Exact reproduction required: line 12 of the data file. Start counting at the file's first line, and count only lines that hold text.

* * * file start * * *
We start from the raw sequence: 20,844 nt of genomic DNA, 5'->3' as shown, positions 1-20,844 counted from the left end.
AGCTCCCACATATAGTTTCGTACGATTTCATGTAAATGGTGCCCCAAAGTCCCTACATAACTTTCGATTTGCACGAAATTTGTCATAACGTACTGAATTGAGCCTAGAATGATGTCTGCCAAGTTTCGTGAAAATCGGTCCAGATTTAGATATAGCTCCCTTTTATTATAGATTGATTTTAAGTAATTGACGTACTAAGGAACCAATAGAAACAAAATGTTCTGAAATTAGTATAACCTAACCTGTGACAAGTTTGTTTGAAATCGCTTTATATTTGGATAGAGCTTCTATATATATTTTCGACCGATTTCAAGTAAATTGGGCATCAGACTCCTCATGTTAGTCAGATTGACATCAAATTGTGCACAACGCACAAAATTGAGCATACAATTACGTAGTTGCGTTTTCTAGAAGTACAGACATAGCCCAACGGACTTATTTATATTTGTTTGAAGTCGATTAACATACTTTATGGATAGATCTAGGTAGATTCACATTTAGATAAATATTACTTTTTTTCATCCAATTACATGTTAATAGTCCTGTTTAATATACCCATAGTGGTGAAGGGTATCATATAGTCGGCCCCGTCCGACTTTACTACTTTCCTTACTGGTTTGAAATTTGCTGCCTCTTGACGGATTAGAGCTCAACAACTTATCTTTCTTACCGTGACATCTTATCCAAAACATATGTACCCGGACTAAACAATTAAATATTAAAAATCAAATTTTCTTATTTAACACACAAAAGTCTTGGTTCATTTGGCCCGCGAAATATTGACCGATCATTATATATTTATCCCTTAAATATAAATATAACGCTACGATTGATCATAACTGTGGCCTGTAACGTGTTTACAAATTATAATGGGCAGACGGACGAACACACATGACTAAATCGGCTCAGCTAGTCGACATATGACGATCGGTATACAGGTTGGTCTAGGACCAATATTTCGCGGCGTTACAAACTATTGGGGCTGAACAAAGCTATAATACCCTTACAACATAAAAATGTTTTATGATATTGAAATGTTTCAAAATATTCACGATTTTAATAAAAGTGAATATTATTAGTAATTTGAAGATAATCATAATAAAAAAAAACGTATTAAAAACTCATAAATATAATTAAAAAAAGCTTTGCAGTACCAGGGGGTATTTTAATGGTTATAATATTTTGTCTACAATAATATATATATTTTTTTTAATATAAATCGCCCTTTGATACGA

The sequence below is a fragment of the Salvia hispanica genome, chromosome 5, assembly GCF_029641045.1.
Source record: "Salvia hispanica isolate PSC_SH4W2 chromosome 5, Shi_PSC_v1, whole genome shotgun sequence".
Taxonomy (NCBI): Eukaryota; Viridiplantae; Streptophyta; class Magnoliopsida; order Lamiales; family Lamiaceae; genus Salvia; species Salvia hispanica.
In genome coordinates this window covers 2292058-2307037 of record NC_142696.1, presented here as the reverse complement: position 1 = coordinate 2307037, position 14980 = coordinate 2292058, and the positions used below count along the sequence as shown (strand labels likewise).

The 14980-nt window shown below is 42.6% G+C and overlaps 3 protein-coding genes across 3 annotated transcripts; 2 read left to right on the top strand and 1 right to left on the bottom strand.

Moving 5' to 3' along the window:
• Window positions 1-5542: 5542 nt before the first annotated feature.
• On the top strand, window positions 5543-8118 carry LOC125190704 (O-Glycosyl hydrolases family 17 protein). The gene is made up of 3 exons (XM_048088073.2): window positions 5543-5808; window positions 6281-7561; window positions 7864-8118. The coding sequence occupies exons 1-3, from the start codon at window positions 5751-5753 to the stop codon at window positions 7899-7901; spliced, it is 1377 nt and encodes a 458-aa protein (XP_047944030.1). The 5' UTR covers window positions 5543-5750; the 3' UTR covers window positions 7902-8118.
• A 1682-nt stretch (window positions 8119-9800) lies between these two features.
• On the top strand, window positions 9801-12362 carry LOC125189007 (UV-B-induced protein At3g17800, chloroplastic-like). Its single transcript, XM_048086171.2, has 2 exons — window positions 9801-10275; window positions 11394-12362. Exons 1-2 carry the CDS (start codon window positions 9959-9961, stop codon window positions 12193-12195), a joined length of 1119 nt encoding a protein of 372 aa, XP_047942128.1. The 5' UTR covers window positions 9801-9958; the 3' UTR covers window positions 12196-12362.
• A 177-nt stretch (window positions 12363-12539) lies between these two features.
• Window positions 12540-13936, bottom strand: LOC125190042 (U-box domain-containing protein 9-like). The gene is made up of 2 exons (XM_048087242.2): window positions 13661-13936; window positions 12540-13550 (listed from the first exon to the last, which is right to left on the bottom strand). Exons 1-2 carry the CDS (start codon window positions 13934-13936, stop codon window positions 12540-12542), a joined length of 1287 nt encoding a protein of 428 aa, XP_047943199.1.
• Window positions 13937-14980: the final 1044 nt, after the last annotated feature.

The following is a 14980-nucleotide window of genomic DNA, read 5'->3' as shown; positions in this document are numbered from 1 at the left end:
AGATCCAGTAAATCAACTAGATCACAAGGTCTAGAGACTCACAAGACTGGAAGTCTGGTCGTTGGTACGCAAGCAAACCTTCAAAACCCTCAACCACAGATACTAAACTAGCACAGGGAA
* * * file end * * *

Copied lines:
• On the top strand, window positions 9801-12362 carry LOC125189007 (UV-B-induced protein At3g17800, chloroplastic-like). Its single transcript, XM_048086171.2, has 2 exons — window positions 9801-10275; window positions 11394-12362. Exons 1-2 carry the CDS (start codon window positions 9959-9961, stop codon window positions 12193-12195), a joined length of 1119 nt encoding a protein of 372 aa, XP_047942128.1. The 5' UTR covers window positions 9801-9958; the 3' UTR covers window positions 12196-12362.